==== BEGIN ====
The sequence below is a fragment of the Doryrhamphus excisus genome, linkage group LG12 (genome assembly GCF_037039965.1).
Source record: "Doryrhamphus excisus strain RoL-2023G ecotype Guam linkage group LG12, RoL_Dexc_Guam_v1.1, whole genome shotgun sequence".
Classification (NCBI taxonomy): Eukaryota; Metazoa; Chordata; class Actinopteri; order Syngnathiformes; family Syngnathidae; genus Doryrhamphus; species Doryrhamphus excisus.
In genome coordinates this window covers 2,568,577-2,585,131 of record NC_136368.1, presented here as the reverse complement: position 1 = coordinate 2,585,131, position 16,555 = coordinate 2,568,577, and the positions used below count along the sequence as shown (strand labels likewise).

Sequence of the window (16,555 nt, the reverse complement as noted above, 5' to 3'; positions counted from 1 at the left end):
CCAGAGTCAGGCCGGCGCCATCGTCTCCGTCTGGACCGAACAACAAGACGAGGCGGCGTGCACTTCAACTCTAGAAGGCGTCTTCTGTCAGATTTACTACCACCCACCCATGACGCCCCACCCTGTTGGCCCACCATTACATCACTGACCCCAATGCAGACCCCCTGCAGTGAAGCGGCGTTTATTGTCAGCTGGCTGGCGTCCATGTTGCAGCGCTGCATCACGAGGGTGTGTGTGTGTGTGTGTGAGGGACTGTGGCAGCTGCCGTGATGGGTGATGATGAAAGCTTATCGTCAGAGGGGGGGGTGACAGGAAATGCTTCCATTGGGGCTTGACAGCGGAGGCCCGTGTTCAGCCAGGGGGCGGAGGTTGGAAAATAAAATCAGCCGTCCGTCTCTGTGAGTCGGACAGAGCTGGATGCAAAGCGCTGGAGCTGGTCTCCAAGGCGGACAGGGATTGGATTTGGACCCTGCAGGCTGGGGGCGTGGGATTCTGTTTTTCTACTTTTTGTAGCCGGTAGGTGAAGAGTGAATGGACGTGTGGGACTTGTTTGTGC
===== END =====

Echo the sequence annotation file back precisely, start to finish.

The sequence below is a fragment of the Doryrhamphus excisus genome, linkage group LG12 (genome assembly GCF_037039965.1).
Source record: "Doryrhamphus excisus strain RoL-2023G ecotype Guam linkage group LG12, RoL_Dexc_Guam_v1.1, whole genome shotgun sequence".
Classification (NCBI taxonomy): Eukaryota; Metazoa; Chordata; class Actinopteri; order Syngnathiformes; family Syngnathidae; genus Doryrhamphus; species Doryrhamphus excisus.
In genome coordinates this window covers 2,568,577-2,585,131 of record NC_136368.1, presented here as the reverse complement: position 1 = coordinate 2,585,131, position 16,555 = coordinate 2,568,577, and the positions used below count along the sequence as shown (strand labels likewise).

Sequence of the window (16,555 nt, the reverse complement as noted above, 5' to 3'; positions counted from 1 at the left end):
CCAGAGTCAGGCCGGCGCCATCGTCTCCGTCTGGACCGAACAACAAGACGAGGCGGCGTGCACTTCAACTCTAGAAGGCGTCTTCTGTCAGATTTACTACCACCCACCCATGACGCCCCACCCTGTTGGCCCACCATTACATCACTGACCCCAATGCAGACCCCCTGCAGTGAAGCGGCGTTTATTGTCAGCTGGCTGGCGTCCATGTTGCAGCGCTGCATCACGAGGGTGTGTGTGTGTGTGTGTGAGGGACTGTGGCAGCTGCCGTGATGGGTGATGATGAAAGCTTATCGTCAGAGGGGGGGGTGACAGGAAATGCTTCCATTGGGGCTTGACAGCGGAGGCCCGTGTTCAGCCAGGGGGCGGAGGTTGGAAAATAAAATCAGCCGTCCGTCTCTGTGAGTCGGACAGAGCTGGATGCAAAGCGCTGGAGCTGGTCTCCAAGGCGGACAGGGATTGGATTTGGACCCTGCAGGCTGGGGGCGTGGGATTCTGTTTTTCTACTTTTTGTAGCCGGTAGGTGAAGAGTGAATGGACGTGTGGGACTTGTTTGTGC